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O-Town: Aluf Odors Update

aluf plastics

Aluf Plastics, Route 303 Entrance in Orangetown. Photo: Susan Hellauer


by Orangetown Supervisor Chris Day
We await the results from on-site odor and chemical testing conducted at Aluf on March 19th by TRC Solutions, the chemical testing firm contracted by the town under the recommendation of Clean Air for Orangetown, with a final report expected no later than the end of this month. In the meantime, we have received the results from Phase II of their ambient air chemical testing, conducted throughout that section of town in order to test for potential elevated levels of certain chemicals and address gaps in information and potentially concerning results regarding Acrolein from Phase I.
This report was further reviewed by the volunteer and employee experts in our newly established Air Quality Review Committee. The good news that comes from this testing is that first, the initially high short-term Acrolein results were in fact due to issues with the canisters that were used, and the results as analyzed by both TRC and our Air Quality Review Committee “indicate the air has minimal to no risk for residents, with all levels of all chemicals falling below the Short Term Guideline Concentrations (SGC’s), and most falling below the Annual Guideline Concentrations (AGC’s).”
Though, happily, these results indicate that residents do not have anything to fear in terms of health effects from the situation, they importantly do not address the concerns about odor on a nuisance level. That question will be addressed by the aforementioned on-site testing, and if it determines that Aluf is responsible for the odors and that it would be expected to be at a nuisance level in the surrounding neighborhood we will be able to act in terms of issuing violations under our nuisance law. Further, and perhaps more importantly, this testing will prove whether there are rogue odors escaping from the 20 untreated ventilation points we have identified, and whether the actual exhaust stacks are producing odor. If it proves as such, it will support our case to force Aluf to re-engineer their odor control unit at their own cost, which was brought before the ZBA this past month.
Additionally, we are taking further action to ensure that our residents are safe on a long-term basis along the more industrial Route 303 corridor where Aluf is located, and to that end have requested that New York State install fixed air monitor stations in the area. A system such as this will provide more data and allow for better analysis regarding the AGC’s, to ensure that what is now “minimal to no risk” for residents can be confirmed as “zero risk.” It is also important to note that the whole lower Hudson Valley just received very poor grades for air quality, with Westchester receiving an “F” and Rockland receiving a “D.” In such an environment, permanent air monitoring would be an immense help.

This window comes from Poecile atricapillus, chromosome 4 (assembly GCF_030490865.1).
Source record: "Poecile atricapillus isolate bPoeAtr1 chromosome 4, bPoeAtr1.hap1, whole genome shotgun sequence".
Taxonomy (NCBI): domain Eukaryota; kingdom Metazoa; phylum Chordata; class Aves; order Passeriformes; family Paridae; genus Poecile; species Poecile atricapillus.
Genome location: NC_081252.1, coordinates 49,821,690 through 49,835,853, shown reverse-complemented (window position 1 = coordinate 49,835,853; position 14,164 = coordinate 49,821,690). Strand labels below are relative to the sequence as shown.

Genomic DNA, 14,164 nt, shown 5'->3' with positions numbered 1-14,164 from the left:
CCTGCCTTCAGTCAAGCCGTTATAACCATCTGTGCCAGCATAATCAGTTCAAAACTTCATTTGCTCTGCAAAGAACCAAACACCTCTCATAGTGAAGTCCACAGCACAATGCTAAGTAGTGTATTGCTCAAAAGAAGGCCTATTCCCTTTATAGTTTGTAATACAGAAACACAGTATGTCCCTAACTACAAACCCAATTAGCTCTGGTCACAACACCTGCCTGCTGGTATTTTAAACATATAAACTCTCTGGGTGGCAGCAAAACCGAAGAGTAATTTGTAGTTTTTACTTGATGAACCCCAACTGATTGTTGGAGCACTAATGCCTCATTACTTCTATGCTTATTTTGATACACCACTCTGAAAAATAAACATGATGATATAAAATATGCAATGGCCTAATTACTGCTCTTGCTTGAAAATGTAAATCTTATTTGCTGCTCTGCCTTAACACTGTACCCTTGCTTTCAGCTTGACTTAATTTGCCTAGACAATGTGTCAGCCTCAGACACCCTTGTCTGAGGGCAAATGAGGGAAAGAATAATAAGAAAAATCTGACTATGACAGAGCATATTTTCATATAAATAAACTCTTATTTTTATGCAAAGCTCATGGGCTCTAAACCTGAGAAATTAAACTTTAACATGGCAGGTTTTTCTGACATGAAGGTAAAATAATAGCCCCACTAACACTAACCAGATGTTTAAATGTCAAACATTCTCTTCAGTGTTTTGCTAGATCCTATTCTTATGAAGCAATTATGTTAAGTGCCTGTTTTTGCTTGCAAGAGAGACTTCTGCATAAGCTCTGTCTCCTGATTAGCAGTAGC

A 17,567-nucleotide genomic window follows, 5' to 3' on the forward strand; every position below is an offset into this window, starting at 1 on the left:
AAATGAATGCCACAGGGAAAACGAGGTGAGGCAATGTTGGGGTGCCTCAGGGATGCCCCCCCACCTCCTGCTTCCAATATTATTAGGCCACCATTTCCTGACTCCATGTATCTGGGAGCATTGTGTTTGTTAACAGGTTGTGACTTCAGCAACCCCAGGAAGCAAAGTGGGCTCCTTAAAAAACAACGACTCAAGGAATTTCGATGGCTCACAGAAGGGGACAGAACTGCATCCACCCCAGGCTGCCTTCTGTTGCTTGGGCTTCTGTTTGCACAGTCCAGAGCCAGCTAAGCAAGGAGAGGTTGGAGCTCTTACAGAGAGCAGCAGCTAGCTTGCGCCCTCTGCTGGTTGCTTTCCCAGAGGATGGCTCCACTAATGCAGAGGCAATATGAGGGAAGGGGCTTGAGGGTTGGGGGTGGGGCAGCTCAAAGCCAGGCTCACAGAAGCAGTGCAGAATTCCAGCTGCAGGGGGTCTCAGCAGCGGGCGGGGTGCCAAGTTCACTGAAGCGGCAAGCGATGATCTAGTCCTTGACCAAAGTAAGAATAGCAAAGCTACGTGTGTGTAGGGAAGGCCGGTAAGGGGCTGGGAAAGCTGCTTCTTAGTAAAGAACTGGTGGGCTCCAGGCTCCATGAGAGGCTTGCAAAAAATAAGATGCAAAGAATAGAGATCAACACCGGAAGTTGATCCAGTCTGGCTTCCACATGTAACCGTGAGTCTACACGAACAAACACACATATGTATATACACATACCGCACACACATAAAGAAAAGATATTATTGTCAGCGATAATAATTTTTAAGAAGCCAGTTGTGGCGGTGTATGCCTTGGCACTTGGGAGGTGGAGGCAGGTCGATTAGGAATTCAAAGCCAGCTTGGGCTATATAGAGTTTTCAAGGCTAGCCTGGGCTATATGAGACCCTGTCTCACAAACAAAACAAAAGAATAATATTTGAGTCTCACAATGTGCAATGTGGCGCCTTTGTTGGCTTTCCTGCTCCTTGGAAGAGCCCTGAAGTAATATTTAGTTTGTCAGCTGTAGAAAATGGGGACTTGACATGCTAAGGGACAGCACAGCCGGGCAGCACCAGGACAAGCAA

To the NYS DEC, I have been informed that as a result of a flurry of reports from residents using our new online odor reporting system on April 12th, the DEC sent a letter to Aluf mandating that they issue a report addressing the cause of the odors, possible emission points, and proposed solutions, amongst other items, by no later than the end of this month. The DEC has substantially stepped up their efforts on this issue in the past several months and this is a strong indication that they will continue to keep the pressure up on their end.
As regards the Public Health Engineer position, which will allow us to maintain better enforcement and safety standards for, amongst other things, our air quality in Orangetown, our newly redoubled efforts to find a candidate and slight modification of the job description has attracted several qualified applicants. From those resumes we will be interviewing four candidates, and hope to be able to choose from them a motivated individual with the skills and education necessary for the position.
Finally, Aluf and their affiliates are due in court on both May 8th and May 24th to address a series of violations from this winter regarding things from building safety to property maintenance to pollution of the creek area with debris. Though we suffered a minor setback in court recently, where the judge found Aluf not guilty of a violation due to a lack of clarity as to deadlines when Aluf missed the eight week timeline to install the air filtration system they put in this past fall, it is extremely important to note that this ruling had nothing to do with the underlying fundamentals as regards the functionality of that system, the source of odors, the overall air quality, or any other aspect. We are disappointed in the decision, but we are confident that our new team in the Town Attorney’s office, to include our new hire for Deputy Town Attorney to handle code violation prosecutions and new Town Attorney, will be able to increase our success rate in all such code violation cases in Orangetown.
Your town government is using every tool in its arsenal to secure your safety and quality of life. Whether it’s air quality, building codes, fire safety, or ensuring a strong and vibrant economy, I am focused on improving Orangetown for its residents every day, and will continue to keep you updated as we both preserve our town and make it even better.

Chris Day is the Orangetown Supervisor. For additional information, please contact our emailĀ  supervisor@orangetown.com or call (845) 359-5100 ext. 2293


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